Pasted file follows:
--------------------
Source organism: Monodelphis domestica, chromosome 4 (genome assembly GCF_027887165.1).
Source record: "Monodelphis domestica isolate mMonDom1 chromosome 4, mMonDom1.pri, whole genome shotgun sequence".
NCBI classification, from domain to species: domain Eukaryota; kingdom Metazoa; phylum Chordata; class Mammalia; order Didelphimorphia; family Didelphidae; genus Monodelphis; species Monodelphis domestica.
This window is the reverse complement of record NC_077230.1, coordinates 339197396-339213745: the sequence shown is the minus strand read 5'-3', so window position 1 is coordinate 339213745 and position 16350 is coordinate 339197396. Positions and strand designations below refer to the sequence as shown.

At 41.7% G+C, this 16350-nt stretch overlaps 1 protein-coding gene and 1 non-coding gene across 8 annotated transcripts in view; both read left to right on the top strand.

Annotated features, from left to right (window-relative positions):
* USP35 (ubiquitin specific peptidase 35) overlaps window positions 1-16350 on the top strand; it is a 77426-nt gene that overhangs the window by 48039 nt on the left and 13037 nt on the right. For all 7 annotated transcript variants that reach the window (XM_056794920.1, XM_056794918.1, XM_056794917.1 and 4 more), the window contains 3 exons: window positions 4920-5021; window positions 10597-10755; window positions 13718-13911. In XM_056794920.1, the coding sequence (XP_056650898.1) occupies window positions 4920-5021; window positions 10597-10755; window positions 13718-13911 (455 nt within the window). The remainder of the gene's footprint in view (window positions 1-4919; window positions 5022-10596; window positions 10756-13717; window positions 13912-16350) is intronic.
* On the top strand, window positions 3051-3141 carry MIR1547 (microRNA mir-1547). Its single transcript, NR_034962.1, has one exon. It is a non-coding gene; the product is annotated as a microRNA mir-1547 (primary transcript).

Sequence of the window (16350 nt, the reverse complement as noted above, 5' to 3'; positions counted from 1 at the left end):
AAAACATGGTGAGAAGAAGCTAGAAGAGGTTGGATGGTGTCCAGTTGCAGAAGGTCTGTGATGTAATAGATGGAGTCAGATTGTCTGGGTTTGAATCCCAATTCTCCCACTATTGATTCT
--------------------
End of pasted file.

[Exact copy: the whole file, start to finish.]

Source organism: Monodelphis domestica, chromosome 4 (genome assembly GCF_027887165.1).
Source record: "Monodelphis domestica isolate mMonDom1 chromosome 4, mMonDom1.pri, whole genome shotgun sequence".
NCBI classification, from domain to species: domain Eukaryota; kingdom Metazoa; phylum Chordata; class Mammalia; order Didelphimorphia; family Didelphidae; genus Monodelphis; species Monodelphis domestica.
This window is the reverse complement of record NC_077230.1, coordinates 339197396-339213745: the sequence shown is the minus strand read 5'-3', so window position 1 is coordinate 339213745 and position 16350 is coordinate 339197396. Positions and strand designations below refer to the sequence as shown.

At 41.7% G+C, this 16350-nt stretch overlaps 1 protein-coding gene and 1 non-coding gene across 8 annotated transcripts in view; both read left to right on the top strand.

Annotated features, from left to right (window-relative positions):
* USP35 (ubiquitin specific peptidase 35) overlaps window positions 1-16350 on the top strand; it is a 77426-nt gene that overhangs the window by 48039 nt on the left and 13037 nt on the right. For all 7 annotated transcript variants that reach the window (XM_056794920.1, XM_056794918.1, XM_056794917.1 and 4 more), the window contains 3 exons: window positions 4920-5021; window positions 10597-10755; window positions 13718-13911. In XM_056794920.1, the coding sequence (XP_056650898.1) occupies window positions 4920-5021; window positions 10597-10755; window positions 13718-13911 (455 nt within the window). The remainder of the gene's footprint in view (window positions 1-4919; window positions 5022-10596; window positions 10756-13717; window positions 13912-16350) is intronic.
* On the top strand, window positions 3051-3141 carry MIR1547 (microRNA mir-1547). Its single transcript, NR_034962.1, has one exon. It is a non-coding gene; the product is annotated as a microRNA mir-1547 (primary transcript).

Sequence of the window (16350 nt, the reverse complement as noted above, 5' to 3'; positions counted from 1 at the left end):
AAAACATGGTGAGAAGAAGCTAGAAGAGGTTGGATGGTGTCCAGTTGCAGAAGGTCTGTGATGTAATAGATGGAGTCAGATTGTCTGGGTTTGAATCCCAATTCTCCCACTATTGATTCT